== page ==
Metatheatre is everywhere these days, the fourth wall frequently breached. Actors, in or out of character, address the audience directly or simply remind them they are in a theatre, sharing imagination for the duration of a story. Sometimes there are no walls at all. As a Protester in Counting Sheep (an Edinburgh hit redirected by Natalia Kaliada and Nicolai Khalezin of Belarus Free Theatre at The Vaults until tomorrow), I was among those – actors, singers, punters – involved in helping to recreate the experience of the 2014 revolution in Ukraine, first eating and dancing together, then shifting tyres and sandbags. We were all “playing” in both senses of the word. Towards the end of the experience we outsiders were addressed by the writers, who had been participants in the actual events, and given some of the facts, personal and political, which we felt we had tasted first-hand.
Last year, Robert Icke’s production of Ibsen’s The Wild Duck at the Almeida had characters break off to tell the audience how the playwright’s own life shadowed the events of the play. In the National Theatre’s current production of Tartuffe, directed by Blanche McIntyre (Lyttelton, until April 30th, in rep) the audience is reminded from the stage of its responsibility to address society’s inequalities. And in Così fan Tutte at the Royal Opera House (just ending, but surely a dead cert for a further revival) the young lovers, glorious singers to a man and woman, climb into the action from stage-side seats and remain in modern gear throughout.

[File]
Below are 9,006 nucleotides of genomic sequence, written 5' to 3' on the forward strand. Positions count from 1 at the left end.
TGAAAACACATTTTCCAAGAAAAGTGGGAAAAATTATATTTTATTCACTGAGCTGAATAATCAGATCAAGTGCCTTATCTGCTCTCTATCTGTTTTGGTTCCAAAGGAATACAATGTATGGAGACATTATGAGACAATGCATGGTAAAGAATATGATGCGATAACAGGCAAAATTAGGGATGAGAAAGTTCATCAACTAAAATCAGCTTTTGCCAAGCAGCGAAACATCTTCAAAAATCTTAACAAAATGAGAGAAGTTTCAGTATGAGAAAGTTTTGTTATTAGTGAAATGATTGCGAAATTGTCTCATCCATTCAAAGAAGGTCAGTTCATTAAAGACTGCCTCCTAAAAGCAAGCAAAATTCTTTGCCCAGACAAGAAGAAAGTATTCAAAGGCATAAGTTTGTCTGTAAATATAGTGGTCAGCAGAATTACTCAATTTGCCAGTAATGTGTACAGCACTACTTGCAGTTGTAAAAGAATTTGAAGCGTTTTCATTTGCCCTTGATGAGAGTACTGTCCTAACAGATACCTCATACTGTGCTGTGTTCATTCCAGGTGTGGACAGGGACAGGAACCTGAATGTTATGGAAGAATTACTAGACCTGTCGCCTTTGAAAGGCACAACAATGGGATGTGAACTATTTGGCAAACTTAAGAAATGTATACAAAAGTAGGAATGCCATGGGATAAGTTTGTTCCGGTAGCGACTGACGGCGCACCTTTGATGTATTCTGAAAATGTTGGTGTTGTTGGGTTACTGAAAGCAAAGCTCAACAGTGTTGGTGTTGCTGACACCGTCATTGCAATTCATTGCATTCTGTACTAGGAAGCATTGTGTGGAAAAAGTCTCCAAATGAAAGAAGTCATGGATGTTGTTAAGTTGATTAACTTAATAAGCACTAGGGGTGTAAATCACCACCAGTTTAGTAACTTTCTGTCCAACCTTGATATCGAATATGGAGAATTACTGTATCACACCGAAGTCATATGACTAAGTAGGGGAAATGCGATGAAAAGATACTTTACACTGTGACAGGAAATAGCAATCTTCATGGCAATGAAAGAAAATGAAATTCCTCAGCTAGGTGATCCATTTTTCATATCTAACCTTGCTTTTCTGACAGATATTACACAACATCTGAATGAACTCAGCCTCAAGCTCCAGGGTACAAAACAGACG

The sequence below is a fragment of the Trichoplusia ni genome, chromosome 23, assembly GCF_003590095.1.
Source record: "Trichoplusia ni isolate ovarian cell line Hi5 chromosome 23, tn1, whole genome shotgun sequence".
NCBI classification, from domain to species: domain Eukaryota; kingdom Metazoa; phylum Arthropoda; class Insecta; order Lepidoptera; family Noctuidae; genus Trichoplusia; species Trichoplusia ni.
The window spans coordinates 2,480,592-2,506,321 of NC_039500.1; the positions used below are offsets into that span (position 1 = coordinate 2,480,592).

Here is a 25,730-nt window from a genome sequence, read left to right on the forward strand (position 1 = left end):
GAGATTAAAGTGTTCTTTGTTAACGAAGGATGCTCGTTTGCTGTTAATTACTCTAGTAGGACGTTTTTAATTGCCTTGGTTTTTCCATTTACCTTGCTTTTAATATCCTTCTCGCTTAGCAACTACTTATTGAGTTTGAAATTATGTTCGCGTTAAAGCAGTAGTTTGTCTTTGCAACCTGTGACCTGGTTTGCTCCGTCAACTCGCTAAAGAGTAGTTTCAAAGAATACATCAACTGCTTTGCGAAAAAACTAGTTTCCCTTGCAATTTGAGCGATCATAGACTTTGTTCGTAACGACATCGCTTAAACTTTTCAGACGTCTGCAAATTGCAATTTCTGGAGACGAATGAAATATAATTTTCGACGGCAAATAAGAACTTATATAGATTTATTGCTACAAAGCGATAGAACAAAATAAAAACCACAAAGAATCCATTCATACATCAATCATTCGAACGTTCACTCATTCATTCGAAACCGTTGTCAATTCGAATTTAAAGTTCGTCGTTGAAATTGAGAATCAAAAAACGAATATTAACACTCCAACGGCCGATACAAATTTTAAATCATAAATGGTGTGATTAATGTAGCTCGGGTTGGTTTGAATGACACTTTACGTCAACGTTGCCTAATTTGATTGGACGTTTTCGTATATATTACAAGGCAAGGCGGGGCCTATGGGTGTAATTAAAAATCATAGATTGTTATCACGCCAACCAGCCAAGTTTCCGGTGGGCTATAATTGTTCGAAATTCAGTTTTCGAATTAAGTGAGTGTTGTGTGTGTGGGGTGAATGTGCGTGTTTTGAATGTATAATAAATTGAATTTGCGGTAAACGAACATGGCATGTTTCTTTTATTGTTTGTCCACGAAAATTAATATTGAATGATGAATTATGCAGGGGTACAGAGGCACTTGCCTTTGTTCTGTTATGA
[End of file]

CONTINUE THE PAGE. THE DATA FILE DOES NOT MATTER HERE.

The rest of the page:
The term “metatheatre” is almost redundant at the Globe. Here, especially in the outside theatre, the audience is virtually another character, sharing the same light and weather as the players, often involved directly in jokes or as a mob (in, say, Julius Caesar or Richard III) and acknowledging that we are all sharing imagination (made explicit in the Chorus’s scene-setting speech in Henry V) rather than simply losing ourselves in someone else’s story. The play-within-the play, as in Hamlet or A Midsummer Night’s Dream, experiments with the idea of theatre itself onstage as some of the players become audience and the effect is especially pertinent at the Globe.
In the Sam Wanamaker Playhouse, the feeling is rather different, the spectators being in a darkened space where actors are lit, albeit by candles, but here too the audience is often swept into the action with characters appearing behind or beside them or making eye-contact. In the case of the current Richard II (in which Adjoa Andoh gives a riveting performance, tougher than many Richards without simply mimicking maleness) sepia pictures of the cast’s grandmothers are hung from the gallery, a reminder of the real lives of the players – all women of colour – as they create an imagined world of Empire.
In Nicholas Hytner’s fascinating and original Julius Caesar at the Bridge Theatre last year, some members of the audience promenaded, opting to be citizens, policed as an unruly mob or encouraged to respond verbally to the oratory of Brutus and Antony. Soon, the same theatre will offer the opportunity to be lost in the magical woodland alongside the fairies and lovers of A Midsummer Night’s Dream.
It seems strange to call some of these experiences “immersive”. Interesting, certainly, sometimes revealing or exciting, but – although admittedly they often involve non-actors in the action – it is impossible to forget that you are in a theatre, alert to being moved around or getting out of the way of the professional players. One thing is certain, it’s very definitely a social activity, a million miles from clicking on a screen. And there’s a great deal to be said for that.